when do you just let them do what they want?

Discussion in 'Substance Abuse' started by guest3, Mar 23, 2007.

  1. guest3

    guest3 Guest

    I normally am on here
     
  2. CAmom

    CAmom Member

    Well first of all, he probably doesn't hate YOU but your rules. He sounds SO much like my son at the same age. I don't know about letting them do what they want because, at least in CA, we're responsible for them until age 18.

    In my son's case, we were checking into sending him (involuntarily) to some sort of Residential Treatment Center (RTC). As it turned out, he WAS using pot (by the way, the kids can get together and each contribute $1 to get four or five of them high) and comitted a crime. The court took things out of our hands by sending him to the exact same type of place we were looking into. My son had no prior record. If your son has already been arrested, he may very well end up in the same situation.

    If my husband and I had it to do over again, we would have had him declared an "out-of-control juvenile" by the courts, although the end result would have probably been the same, EXCEPT he wouldn't have a crime on his record until it's sealed.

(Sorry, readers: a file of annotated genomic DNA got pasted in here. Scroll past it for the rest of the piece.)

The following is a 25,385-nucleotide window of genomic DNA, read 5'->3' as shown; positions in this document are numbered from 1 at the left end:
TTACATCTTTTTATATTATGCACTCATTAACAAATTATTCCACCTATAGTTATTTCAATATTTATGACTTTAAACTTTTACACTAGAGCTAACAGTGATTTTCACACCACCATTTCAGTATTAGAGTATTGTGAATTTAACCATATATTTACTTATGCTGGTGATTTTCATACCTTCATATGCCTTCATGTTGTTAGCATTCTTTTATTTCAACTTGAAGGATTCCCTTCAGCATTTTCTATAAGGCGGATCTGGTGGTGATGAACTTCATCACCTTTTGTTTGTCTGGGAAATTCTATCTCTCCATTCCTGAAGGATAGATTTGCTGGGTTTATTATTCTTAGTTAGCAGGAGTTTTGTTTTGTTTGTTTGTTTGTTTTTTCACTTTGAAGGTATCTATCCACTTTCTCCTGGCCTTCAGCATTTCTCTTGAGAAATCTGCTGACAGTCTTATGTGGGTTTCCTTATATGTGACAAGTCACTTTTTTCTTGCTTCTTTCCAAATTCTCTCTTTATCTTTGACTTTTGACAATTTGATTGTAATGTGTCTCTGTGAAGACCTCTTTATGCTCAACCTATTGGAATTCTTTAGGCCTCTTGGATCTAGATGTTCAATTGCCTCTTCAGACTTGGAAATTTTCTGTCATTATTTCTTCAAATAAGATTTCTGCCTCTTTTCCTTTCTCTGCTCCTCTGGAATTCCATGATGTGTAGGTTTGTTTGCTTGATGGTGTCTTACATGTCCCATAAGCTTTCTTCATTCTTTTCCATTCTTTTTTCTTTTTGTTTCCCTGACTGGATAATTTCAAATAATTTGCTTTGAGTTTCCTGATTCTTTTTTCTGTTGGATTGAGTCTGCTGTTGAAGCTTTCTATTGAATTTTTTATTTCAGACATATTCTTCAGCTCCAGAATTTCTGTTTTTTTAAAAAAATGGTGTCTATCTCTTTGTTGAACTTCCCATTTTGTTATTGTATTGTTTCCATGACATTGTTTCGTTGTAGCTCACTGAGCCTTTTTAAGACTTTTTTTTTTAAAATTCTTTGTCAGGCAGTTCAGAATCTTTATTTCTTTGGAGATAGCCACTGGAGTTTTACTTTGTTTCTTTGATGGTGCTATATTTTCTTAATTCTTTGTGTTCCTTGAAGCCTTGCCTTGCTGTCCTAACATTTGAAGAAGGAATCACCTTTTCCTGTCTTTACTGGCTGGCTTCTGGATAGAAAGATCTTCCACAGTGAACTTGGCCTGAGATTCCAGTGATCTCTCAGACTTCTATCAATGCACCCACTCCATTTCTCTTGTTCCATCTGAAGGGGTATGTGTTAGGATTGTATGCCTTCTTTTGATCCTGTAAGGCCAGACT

3. guest3

    guest3 Guest

    thank you for the advice, I am sure he has access to drugs via the type of kids he hangs out with. Plus he has this mentality that to be a "great rapper' he has to have a "rap sheet", how do you fight that mentality? Prayer is my only option, prayer before i go to war that is, which is every time I speak with the kid..sigh.............
     
  4. mom_in_training